Egg shells are so beneficial and can do a lot more around the kitchen and garden that just feeding back to the chickens or discarding to the landfills. Try employing some of the ideas I present below, and you'll wonder why you haven't been doing this all along.
IN THE KITCHEN
Some Bistro's offer *egg coffee*. It's all the rage, but this is a very old method used to reduce the acid and bitterness in coffee. Just crush egg shell, add it to your coffee grounds and brew as usual. Farmer's and cowboys alike have used this method to make their coffee drinkable.
A bit of baking powder added to beaten egg will make them fluff up more for omelets and scrambled eggs.
When a recipe calls for just yolks or just egg whites, separate as usual, but add a little water to the one you are not using, refrigerate and then use in baking or other normal egg preparation.
Use egg shells to clean the disposal. Just run hot water through the disposal as it grinds the shells.
Egg whites, with a couple drops of water and food coloring will make a safe water-based *paint* for children's projects.
Because egg shell is so high in calcium, you can pulverize the shells and add to your facial routines, and even add to your foods and beverages, such as smoothies, for an easily digestible calcium supplement. If you have patience, you can make your own calcium tablets by filling pill cases for your daily calcium supplement.
We know that egg washes enhance baked goods by giving them a sheen and help pastry edges stick together, but egg washes can also be used in other ways. Separate the yolks and whites. beat the whites until frothy, apply to the face and allow to dry. Then wash the whites off with lukewarm water, leaving the skin feeling smooth.
Egg yolks are packed with protein and have been used for centuries to bring a healthy shine to hair. Separate the yolks and whites, beat the egg yolk, apply to wet hair and allow to set 5-10 minutes. Rinse hair with lukewarm to cool water. Never use hot water, or the egg yolk will cook into the hair.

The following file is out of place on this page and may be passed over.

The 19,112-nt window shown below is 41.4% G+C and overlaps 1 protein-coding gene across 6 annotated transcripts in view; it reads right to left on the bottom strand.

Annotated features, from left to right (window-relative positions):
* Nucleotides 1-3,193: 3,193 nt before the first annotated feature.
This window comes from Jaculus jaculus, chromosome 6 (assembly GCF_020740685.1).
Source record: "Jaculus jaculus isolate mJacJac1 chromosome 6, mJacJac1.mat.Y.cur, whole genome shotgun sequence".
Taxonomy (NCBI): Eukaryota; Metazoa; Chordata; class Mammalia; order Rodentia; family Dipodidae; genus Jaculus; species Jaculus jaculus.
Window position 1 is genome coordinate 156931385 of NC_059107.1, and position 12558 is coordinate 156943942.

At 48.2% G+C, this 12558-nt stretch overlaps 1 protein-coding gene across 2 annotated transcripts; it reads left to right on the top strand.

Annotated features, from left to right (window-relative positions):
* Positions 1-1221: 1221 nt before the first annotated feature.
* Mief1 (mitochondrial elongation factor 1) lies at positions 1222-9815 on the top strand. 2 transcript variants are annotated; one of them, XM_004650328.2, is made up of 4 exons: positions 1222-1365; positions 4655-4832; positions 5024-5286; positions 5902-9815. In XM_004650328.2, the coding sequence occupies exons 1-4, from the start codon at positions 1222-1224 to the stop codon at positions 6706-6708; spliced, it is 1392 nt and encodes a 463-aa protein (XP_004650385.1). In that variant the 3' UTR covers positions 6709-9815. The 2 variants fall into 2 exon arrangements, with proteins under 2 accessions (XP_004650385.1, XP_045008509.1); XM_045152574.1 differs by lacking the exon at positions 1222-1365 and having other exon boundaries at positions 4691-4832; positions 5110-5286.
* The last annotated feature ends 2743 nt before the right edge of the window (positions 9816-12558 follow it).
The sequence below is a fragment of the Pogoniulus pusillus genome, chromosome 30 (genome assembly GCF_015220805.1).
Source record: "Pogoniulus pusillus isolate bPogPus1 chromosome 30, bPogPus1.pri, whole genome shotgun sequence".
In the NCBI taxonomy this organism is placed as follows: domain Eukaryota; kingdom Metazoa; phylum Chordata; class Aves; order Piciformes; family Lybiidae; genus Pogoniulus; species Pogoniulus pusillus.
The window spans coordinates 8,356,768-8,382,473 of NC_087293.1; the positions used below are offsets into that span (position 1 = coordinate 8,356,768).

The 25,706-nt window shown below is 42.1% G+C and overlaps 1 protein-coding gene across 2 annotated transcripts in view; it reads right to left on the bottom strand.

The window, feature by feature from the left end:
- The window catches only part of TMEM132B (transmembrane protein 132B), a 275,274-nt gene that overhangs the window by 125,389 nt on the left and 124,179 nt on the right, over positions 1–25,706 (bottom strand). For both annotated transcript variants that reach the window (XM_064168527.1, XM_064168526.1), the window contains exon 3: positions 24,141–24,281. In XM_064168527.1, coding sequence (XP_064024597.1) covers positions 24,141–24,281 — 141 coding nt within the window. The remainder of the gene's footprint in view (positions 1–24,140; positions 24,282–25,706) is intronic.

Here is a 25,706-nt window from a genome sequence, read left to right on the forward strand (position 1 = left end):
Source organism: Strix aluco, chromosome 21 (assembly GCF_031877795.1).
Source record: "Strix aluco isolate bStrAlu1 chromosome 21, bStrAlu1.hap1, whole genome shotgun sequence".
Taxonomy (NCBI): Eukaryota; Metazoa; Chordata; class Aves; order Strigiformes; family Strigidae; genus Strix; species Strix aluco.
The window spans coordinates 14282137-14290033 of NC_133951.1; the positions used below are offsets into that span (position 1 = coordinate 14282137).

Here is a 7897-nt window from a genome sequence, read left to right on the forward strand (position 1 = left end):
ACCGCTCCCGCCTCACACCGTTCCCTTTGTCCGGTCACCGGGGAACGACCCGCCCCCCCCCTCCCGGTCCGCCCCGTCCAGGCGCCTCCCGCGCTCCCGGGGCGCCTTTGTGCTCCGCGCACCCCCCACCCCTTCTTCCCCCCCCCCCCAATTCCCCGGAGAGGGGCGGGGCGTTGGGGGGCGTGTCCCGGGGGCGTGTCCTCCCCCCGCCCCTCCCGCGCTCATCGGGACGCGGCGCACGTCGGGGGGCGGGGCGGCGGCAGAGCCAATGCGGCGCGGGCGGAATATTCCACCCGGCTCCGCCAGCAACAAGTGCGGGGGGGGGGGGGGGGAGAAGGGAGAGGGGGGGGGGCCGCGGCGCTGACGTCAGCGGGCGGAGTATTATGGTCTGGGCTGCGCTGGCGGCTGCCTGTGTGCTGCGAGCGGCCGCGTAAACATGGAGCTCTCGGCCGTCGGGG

NOTE: Always test on a small area of skin to be sure you do not have egg allergies before applying as a facial or hair treatment.
IN THE GARDEN
Crushed egg shells added to your plant fertilizer will add protein and calcium that plants need. Crushed egg shells can be scattered around the base of plants and watered as usual, to release calcium into the soil and plant roots. If using a liquid fertilizer, pulverize the shells so they will mix easier.
Tomatoes especially benefit from added calcium. Crush the shells and mix into the soil, or top dress around the base of the plants for a slow release of calcium as you water.
Egg shells do not break down in compost, so grind them or run them through the blender to pulverize then they will compost easily and provide a calcium source to composting worms.
FOR THE CHICKENS AND OTHER PETS
Boil egg shells in enough water to cover them. Allow the water to cool. Pour this water into the regular poultry water containers as a rich source of calcium that is readily available to the chickens. When boiling eggs, reserve that water, cool and pour into poultry water containers.
Crushed or pulverized egg shells can be added to homemade suet treats for the chickens or visiting birds.
Pulverized egg shells can be added to your soft pet foods as a rich calcium source for strong teeth and bones.
For additional tips around the farm and chicken coop, refer to the link: justfowlingaround.weebly.com/jfa-tip-of-the-day
For Dollar Store Hacks, useful around the farm and coop, refer to the link: justfowlingaround.weebly.com/chicken-coop-chatter-blog/dollar-store-hacks-for-poultry
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